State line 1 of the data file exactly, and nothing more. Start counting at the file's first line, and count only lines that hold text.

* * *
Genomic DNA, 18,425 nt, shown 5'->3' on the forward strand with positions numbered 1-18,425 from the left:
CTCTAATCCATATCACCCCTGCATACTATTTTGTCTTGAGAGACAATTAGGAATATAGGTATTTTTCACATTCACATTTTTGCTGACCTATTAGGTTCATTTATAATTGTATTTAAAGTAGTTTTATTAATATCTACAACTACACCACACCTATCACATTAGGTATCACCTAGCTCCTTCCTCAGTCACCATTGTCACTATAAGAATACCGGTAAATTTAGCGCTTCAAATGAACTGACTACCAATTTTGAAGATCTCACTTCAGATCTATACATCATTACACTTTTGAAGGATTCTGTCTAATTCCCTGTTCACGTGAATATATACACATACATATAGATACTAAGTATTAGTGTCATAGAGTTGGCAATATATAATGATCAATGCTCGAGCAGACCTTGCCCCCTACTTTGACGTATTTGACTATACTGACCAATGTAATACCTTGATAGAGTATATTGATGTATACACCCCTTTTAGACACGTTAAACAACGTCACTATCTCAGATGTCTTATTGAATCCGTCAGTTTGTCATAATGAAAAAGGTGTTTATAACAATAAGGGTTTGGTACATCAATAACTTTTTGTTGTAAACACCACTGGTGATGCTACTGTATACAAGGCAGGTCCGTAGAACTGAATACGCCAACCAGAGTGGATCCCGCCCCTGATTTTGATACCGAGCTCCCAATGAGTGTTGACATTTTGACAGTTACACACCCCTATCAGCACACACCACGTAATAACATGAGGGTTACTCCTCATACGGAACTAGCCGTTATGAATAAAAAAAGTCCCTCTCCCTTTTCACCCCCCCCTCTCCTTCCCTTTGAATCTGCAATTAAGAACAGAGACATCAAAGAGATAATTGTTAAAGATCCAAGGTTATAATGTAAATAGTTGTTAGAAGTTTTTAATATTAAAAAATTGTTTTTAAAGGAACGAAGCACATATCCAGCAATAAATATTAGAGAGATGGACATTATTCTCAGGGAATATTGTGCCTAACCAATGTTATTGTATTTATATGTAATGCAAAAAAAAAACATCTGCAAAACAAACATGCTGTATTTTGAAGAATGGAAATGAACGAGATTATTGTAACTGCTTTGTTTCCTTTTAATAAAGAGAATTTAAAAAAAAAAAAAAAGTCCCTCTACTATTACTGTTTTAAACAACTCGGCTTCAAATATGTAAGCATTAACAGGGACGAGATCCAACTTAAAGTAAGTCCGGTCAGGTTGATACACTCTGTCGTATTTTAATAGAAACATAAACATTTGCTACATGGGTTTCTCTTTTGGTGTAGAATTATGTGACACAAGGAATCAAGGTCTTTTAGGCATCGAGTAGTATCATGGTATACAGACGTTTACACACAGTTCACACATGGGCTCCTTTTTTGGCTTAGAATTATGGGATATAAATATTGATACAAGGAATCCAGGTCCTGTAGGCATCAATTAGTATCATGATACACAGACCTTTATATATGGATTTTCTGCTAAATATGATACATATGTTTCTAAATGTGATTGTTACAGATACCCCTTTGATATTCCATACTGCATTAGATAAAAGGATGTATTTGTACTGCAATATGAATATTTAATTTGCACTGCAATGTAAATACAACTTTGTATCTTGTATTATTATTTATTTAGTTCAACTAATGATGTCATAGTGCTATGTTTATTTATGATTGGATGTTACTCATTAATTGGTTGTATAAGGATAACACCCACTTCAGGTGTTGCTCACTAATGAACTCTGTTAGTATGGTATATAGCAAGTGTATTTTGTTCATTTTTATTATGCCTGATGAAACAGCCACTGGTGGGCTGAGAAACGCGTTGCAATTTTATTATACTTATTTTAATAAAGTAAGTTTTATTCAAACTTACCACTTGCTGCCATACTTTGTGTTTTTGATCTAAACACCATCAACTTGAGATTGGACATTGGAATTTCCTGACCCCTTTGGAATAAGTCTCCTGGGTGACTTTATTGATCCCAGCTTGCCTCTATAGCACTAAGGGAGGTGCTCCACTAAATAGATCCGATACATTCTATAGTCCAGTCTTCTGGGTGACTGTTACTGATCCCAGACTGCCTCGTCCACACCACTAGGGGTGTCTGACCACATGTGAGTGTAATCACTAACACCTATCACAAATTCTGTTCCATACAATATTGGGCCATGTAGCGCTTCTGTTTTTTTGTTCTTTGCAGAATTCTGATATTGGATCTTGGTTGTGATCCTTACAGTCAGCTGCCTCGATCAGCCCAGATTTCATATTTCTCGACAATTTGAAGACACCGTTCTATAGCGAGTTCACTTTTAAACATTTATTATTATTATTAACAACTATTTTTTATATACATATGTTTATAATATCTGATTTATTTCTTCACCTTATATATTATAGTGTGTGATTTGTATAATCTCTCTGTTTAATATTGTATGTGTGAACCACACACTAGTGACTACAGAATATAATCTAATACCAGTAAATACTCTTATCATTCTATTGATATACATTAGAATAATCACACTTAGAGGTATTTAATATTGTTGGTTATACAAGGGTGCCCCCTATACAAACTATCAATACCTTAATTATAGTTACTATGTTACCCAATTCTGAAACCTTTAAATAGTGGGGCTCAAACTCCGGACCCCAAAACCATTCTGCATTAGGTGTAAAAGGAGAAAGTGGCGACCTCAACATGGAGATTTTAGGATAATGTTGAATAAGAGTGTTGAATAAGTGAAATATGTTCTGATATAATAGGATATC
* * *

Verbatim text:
Genomic DNA, 18,425 nt, shown 5'->3' on the forward strand with positions numbered 1-18,425 from the left: